• George Albon, “Personal Poem”
• Norma Cole, “Adieu to Norman, Bon Jour to Joan and Jean-Paul”
• Bill Berkson, “Rhapsody”
• Donald Guravich, “Hôtel Particulier”
• Alli Warren, “Cornkind”
• Beverly Dahlen, “How to Get There”
• Ted Reese, “A Little Travel Diary”
• Joanne Kyger, “Five Poems”
• Michael Palmer, “Ave Maria”
• Jim Nisbet, “Pistachio Tree at Château Noir”
• Evan Kennedy, “At Kamin’s Dance Bookshop”
• C.S. Giscombe, “Steps”
• Cedar Sigo, “Mary Desti’s Ass”
• Dodie Bellamy, “St. Paul and All That”
• Duncan McNaughton, “Memoir of Sergei O….”
• Matt Gonzalez, “Yesterday Down at the Canal”
• Brandon Brown, “Poem en Forme de Saw”
• Micah Ballard, Sunnylyn Thibodeaux, Jason Morris, “For the Chinese New Year & for Bill Berkson”
• Michael McClure, “Poem (Lana Turner has collapsed!)”
• Ronaldo Wilson, “Galanta”
• Tinker Greene, “Fantasy”

The announcement also includes a statement by O’Hara’s sister, Maureen O’Hara:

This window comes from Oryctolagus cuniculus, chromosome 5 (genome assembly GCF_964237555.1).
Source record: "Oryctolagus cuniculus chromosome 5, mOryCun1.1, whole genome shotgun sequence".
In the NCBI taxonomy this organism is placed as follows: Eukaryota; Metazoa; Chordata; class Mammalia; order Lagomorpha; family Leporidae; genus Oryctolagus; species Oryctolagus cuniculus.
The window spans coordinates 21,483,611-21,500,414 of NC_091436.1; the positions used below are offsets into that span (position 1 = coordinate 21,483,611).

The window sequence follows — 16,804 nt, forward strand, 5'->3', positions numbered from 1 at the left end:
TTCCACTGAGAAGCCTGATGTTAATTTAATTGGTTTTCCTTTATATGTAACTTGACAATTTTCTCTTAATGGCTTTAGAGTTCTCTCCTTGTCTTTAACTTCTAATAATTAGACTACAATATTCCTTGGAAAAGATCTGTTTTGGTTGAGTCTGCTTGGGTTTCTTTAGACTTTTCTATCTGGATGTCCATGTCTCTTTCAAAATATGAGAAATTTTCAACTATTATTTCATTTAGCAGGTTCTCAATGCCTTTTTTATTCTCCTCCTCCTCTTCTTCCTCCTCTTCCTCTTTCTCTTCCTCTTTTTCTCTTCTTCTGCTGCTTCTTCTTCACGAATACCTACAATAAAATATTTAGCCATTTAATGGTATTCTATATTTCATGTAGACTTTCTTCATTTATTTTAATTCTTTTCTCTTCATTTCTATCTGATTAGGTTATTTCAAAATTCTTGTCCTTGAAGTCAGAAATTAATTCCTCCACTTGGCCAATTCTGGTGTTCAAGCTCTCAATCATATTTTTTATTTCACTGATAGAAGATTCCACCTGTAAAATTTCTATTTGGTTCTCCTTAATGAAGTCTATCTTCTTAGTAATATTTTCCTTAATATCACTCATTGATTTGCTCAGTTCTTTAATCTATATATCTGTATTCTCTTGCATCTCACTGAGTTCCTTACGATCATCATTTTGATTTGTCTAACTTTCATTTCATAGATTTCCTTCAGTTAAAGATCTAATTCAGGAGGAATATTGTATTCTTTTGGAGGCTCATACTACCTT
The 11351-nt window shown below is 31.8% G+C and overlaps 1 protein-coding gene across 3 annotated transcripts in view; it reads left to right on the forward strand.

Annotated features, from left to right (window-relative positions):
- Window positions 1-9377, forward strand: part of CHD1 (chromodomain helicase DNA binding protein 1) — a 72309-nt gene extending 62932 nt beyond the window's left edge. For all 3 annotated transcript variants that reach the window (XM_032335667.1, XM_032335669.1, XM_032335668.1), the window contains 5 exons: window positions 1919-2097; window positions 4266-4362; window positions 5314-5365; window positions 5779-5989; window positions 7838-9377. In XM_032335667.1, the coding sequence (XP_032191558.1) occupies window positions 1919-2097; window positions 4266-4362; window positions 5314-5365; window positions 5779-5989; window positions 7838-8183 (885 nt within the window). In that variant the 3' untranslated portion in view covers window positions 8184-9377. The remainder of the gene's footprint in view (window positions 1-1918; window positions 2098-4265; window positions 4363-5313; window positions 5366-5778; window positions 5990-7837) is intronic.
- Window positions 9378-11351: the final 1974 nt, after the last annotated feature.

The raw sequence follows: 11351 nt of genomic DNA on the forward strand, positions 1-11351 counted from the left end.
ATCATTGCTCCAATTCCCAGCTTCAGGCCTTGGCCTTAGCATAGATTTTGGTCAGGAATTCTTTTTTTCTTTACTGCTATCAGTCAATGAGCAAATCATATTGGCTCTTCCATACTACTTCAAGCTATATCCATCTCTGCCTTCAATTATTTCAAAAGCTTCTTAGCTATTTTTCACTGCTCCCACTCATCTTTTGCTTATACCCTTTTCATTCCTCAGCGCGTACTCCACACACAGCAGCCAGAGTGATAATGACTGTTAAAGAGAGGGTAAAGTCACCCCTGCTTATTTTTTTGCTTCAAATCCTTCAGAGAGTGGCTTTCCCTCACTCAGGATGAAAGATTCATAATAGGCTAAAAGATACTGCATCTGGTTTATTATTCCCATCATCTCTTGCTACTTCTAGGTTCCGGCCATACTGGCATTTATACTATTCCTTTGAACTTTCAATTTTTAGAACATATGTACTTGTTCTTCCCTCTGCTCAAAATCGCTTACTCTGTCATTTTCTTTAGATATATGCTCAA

“I hope that everyone will delight in the new edition of Frank’s LUNCH POEMS. The correspondence between Lawrence and Frank is great. Frank was just 33 when he wrote to Lawrence in 1959 and 38 when LUNCH POEMS was published! The fact that City Lights kept Frank’s LUNCH POEMS in print all these years has been extraordinary, wonderful and a constant comfort. Hurray for independent publishers and independent bookstores. Many thanks always to Lawrence Ferlinghetti and everyone at City Lights.”

If you’re anywhere near San Francisco, and if you’ve ever wondered what it would be like to hear Michael Palmer read O’Hara’s “Ave Maria,” or Michael McLure read “Poem (Lana Turner has collapsed!),” or Dodie Bellamy read “St. Paul and All That,” then this is the event for you.

Here are the specifics:

Friday FEB 6 @ McRoskey Mattress Co.
1687 Market Street (at Gough), San Francisco, 7 pm (doors open at 6:30), $10 ($5 low income; free to SFSU students & Poetry Center members)

hosted by McRoskey Mattress Co., cosponsored by The Poetry Center, The Green Arcade, and City Lights Books

For more information, see:

http://www.citylights.com/book/?GCOI=87286100400810

http://www.sfsu.edu/~poetry

Posted in Bill Berkson, Clark Coolidge, Event, Frank O'Hara